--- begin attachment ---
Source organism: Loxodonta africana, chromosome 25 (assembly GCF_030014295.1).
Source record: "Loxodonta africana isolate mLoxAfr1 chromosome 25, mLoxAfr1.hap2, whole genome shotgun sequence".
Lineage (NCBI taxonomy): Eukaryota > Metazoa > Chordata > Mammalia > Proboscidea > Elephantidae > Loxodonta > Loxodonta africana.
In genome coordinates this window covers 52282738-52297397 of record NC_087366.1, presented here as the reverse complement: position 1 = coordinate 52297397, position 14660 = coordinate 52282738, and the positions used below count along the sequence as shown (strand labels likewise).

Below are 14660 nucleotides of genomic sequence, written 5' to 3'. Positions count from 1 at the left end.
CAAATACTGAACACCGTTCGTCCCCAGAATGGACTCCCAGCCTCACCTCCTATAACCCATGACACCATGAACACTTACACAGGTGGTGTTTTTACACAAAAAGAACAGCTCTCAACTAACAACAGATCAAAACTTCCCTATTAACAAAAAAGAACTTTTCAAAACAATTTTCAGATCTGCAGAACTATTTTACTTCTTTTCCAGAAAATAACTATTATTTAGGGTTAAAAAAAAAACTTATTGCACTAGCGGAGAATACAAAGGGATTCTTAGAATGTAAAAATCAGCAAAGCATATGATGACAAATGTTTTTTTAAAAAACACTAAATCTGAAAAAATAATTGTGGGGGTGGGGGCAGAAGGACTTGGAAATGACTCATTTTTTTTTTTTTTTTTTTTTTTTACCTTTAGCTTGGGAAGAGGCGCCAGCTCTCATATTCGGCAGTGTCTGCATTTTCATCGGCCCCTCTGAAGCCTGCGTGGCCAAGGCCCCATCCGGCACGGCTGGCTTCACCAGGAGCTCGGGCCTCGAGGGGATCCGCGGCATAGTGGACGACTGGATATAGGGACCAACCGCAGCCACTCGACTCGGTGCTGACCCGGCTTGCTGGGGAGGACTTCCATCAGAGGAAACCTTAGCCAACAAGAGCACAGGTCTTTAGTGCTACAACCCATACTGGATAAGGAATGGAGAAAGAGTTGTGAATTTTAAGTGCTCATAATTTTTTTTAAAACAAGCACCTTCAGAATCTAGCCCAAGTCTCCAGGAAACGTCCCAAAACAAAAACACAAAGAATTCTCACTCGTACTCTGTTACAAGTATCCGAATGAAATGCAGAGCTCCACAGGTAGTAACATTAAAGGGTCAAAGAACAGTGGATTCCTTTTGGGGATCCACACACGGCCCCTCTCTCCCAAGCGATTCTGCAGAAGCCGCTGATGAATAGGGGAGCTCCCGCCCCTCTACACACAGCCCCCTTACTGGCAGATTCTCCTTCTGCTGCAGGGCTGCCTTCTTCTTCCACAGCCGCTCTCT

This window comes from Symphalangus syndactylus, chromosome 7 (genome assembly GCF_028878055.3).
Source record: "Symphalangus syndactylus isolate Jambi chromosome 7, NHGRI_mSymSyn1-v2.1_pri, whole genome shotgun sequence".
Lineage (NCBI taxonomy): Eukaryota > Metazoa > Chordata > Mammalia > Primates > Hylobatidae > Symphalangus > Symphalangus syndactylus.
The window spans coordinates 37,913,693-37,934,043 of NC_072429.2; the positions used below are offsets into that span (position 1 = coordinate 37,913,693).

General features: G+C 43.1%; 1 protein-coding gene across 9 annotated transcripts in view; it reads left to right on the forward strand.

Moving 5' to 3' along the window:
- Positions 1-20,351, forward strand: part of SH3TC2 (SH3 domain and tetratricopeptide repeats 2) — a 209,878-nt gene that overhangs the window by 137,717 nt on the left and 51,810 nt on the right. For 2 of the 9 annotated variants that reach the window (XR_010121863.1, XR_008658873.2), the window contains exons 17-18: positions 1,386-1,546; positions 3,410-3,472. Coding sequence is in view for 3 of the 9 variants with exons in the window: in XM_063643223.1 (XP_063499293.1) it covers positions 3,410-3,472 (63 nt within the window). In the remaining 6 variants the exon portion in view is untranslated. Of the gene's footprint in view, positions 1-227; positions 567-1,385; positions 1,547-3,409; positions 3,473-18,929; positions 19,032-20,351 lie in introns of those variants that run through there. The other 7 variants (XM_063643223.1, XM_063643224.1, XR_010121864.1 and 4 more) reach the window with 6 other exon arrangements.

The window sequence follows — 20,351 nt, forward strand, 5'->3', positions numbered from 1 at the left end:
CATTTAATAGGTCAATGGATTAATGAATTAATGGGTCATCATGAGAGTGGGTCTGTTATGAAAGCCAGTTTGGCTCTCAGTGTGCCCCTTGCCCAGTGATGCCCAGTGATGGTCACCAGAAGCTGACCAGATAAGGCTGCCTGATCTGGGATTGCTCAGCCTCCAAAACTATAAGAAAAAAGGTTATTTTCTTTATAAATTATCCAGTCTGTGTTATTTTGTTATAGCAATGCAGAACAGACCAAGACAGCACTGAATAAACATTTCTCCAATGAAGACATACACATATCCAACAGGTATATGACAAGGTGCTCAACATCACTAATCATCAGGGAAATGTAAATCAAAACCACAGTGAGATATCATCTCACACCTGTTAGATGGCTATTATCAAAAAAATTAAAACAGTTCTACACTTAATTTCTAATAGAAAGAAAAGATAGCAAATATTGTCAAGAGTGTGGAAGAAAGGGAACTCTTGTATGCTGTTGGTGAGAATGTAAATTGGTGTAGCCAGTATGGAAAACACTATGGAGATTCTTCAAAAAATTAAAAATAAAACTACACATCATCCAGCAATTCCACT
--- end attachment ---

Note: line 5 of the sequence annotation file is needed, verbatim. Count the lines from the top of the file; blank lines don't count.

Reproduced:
Below are 14660 nucleotides of genomic sequence, written 5' to 3'. Positions count from 1 at the left end.